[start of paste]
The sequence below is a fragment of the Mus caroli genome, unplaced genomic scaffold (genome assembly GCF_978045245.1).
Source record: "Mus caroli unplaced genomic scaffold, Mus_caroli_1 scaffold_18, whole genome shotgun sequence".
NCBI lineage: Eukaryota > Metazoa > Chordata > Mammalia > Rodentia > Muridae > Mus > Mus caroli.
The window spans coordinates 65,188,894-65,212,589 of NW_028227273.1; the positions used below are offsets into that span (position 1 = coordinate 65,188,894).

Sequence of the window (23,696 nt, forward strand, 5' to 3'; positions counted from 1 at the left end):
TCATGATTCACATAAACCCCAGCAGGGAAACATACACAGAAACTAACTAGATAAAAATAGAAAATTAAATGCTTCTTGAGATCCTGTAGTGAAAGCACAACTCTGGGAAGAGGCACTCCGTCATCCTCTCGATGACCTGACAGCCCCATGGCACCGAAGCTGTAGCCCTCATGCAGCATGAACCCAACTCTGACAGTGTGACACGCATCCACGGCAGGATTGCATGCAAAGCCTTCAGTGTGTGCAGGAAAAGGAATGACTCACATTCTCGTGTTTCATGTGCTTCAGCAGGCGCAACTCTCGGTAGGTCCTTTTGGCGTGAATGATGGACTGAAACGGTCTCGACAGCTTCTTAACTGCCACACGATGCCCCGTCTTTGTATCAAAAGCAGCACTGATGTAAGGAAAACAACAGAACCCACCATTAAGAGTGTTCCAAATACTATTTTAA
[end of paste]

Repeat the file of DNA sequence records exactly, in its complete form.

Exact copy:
The sequence below is a fragment of the Mus caroli genome, unplaced genomic scaffold (genome assembly GCF_978045245.1).
Source record: "Mus caroli unplaced genomic scaffold, Mus_caroli_1 scaffold_18, whole genome shotgun sequence".
NCBI lineage: Eukaryota > Metazoa > Chordata > Mammalia > Rodentia > Muridae > Mus > Mus caroli.
The window spans coordinates 65,188,894-65,212,589 of NW_028227273.1; the positions used below are offsets into that span (position 1 = coordinate 65,188,894).

Sequence of the window (23,696 nt, forward strand, 5' to 3'; positions counted from 1 at the left end):
TCATGATTCACATAAACCCCAGCAGGGAAACATACACAGAAACTAACTAGATAAAAATAGAAAATTAAATGCTTCTTGAGATCCTGTAGTGAAAGCACAACTCTGGGAAGAGGCACTCCGTCATCCTCTCGATGACCTGACAGCCCCATGGCACCGAAGCTGTAGCCCTCATGCAGCATGAACCCAACTCTGACAGTGTGACACGCATCCACGGCAGGATTGCATGCAAAGCCTTCAGTGTGTGCAGGAAAAGGAATGACTCACATTCTCGTGTTTCATGTGCTTCAGCAGGCGCAACTCTCGGTAGGTCCTTTTGGCGTGAATGATGGACTGAAACGGTCTCGACAGCTTCTTAACTGCCACACGATGCCCCGTCTTTGTATCAAAAGCAGCACTGATGTAAGGAAAACAACAGAACCCACCATTAAGAGTGTTCCAAATACTATTTTAA